July Class 8 Sales Up 2.5% Year-Over-Year

International Trucks Helps Drive Volume
Navistar headquarters
Navistar's headquarters in Lisle, Ill. The company's International Trucks brand sold 3,039 units in July, a 36.3% increase year-over-year. (Christopher Dilts/Bloomberg News)

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U.S. Class 8 retail sales in July increased 2.5% from a year ago but were down from the prior month, Wards Intelligence reported.

Class 8 sales reached 21,021 units, up from 20,513 in July 2022, but volumes were down 12.7% from the 24,085 sold in June. Retail sales have experienced a year-over-year increase every month this year. Year-to-date, Class 8 sales are up 18.2% to 156,823 compared with 132,694 at this time in 2022.

“In terms of the sequential decline, it pretty much exactly met expectations with what happens on a seasonally adjusted basis,” said Steve Tam, vice president at ACT Research. “So, not too surprising or too concerning in terms of the actual movement on a month-on-month basis. Of course, longer term, we definitely like seeing the improvement. We’d like to see more improvement, but it is what it is.”

Tam pointed out there was also a decrease in days month-to-month, which means fewer opportunities to make a sale. He noted that like the last couple of years, the sales performance will ultimately depend on the ability of truck manufacturers to produce.

Class 8 sales chart

“In general, everything was right in line with what we thought they should be,” said FTR Chairman Eric Starks. “The production numbers have been good, the sales numbers have been good, they’ve been able to hold their inventory levels at a decent amount so we’re not seeing excess inventories.”

Wards found that four of the seven major truck makers experienced a year-over-year decline despite the overall total being positive. Navistar, parent of International Trucks, helped drive the total with the biggest year-over-year percentage increase at 36.3%, to 3,039 units from 2,229 units. Western Star followed with its sales increasing 23.4% to 681 units from 552.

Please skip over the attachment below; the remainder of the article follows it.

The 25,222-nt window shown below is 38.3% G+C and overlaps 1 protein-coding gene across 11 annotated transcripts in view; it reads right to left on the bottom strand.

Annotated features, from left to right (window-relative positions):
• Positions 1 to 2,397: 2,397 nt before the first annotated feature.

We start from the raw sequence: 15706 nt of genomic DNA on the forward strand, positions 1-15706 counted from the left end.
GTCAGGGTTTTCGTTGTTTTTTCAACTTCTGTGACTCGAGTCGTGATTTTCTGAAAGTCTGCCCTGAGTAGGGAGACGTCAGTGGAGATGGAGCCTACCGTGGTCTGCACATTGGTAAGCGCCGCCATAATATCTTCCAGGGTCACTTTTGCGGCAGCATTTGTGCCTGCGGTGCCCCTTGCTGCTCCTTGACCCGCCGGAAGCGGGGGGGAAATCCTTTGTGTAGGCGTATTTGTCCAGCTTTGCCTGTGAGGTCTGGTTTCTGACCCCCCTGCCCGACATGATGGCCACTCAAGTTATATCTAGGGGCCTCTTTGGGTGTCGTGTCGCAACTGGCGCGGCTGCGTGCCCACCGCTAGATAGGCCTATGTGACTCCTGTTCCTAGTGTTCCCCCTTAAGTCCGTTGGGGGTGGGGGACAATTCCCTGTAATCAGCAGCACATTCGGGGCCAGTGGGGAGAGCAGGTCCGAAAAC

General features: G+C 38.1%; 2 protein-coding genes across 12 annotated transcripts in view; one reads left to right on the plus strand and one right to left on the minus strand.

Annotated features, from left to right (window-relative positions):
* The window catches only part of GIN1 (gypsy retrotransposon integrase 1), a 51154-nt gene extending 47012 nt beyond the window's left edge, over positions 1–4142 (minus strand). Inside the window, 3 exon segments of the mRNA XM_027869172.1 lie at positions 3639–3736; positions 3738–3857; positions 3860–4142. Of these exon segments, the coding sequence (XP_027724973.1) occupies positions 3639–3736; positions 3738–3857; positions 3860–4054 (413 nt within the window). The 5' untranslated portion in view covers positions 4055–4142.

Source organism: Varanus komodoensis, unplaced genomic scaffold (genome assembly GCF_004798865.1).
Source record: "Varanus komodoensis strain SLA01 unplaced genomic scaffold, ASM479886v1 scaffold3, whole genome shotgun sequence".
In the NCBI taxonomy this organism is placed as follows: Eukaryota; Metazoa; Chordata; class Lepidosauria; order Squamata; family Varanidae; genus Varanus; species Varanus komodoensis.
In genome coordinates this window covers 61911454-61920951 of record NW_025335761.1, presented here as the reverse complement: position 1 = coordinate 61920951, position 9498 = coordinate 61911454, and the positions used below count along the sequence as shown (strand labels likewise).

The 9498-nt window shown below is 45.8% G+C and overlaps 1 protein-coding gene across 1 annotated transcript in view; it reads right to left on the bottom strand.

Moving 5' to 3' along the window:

“While several disruptions to production still exist, supply capacity inches in a positive direction, and market demand remains rock solid in the majority of the industry segments,” said David Kriete, president of Kriete Truck Centers. “I anticipate strong demand in the regional and vocational markets for the rest of 2023 and well into 2024.”

Freightliner continued to hold the largest market share at 36.2% but experienced a 3.1% year-over-year decline to 7,610 from 7,855. Kenworth Truck Co.’s sales decreased 1.3% to 3,026 units from 3,067, while Peterbilt Motors Co. saw sales fall 2% to 3,325 from 3,392. Both are brands of Paccar Inc.

“We’ve seen a 2.5% increase year-over-year for the U.S. and Canada, specifically 3% in the U.S. market,” said Magnus Koeck, vice president of brand, marketing and strategy at Volvo Trucks North America. “We’ve seen the backlog in new truck demand continue to carry over and the supply chain continues to improve slowly. While we still face some constraints on the supply chain it is better than it was. Pent-up demand for new trucks still exists, although supply chain improvements have allowed the market to satisfy some of that backlog in demand.”

Class 8 sales chart

Mack Trucks’ sales rose 5.5% to 1,366 from 1,295, but Volvo Trucks North America’s sales slipped 8.4% year-over-year to 1,944 from 2,123, according to Wards. Mack and VTNA are brands of Volvo Group.

“It’s been a real strong year so far,” said Chris Brady, principal for Commercial Motor Vehicle Consulting. “You’ll probably see the numbers compared to last year, going forward, maybe equal or be slightly below a year ago. But from August of last year through December was real strong. So, even if the numbers stay strong, comparisons to a year ago might be slightly below or above.”

Brady warned that if carriers continue to purchase equipment at the current pace, they could create excess capacity that will further drive down rates.

“Many dealers continue feeling economic pressures with a higher number of units sitting on their lots,” said Ann Brodette, senior vice president of sales for the eastern region at Mitsubishi HC Capital America. “Although sales for the industry were up slightly compared to July 2022, dealers remain uncertain about the state of the industry. Class 8 dealers are eagerly anticipating the upcoming fall selling season with hope that demand will increase.”

Class 8 sales chart

Commercial Truck Trader is able to track interest based on how actively people are looking into the specifics of online truck listings. Peterbilt, Kenworth, Freightliner, International, Western Star and Volvo posted strong gains in the number of vehicle detail page views.

“Because sales generally lag interest, as the buying cycle is relatively long, it takes several months to really understand the relationship between buyer interest and sales,” said Charles Bowles, director of strategic initiatives for Commercial Truck Trader. “We thought that we would see a decrease in demand during the summer months as the economy continued to struggle with sagging spot rates and higher interest rates, but it didn’t occur.”

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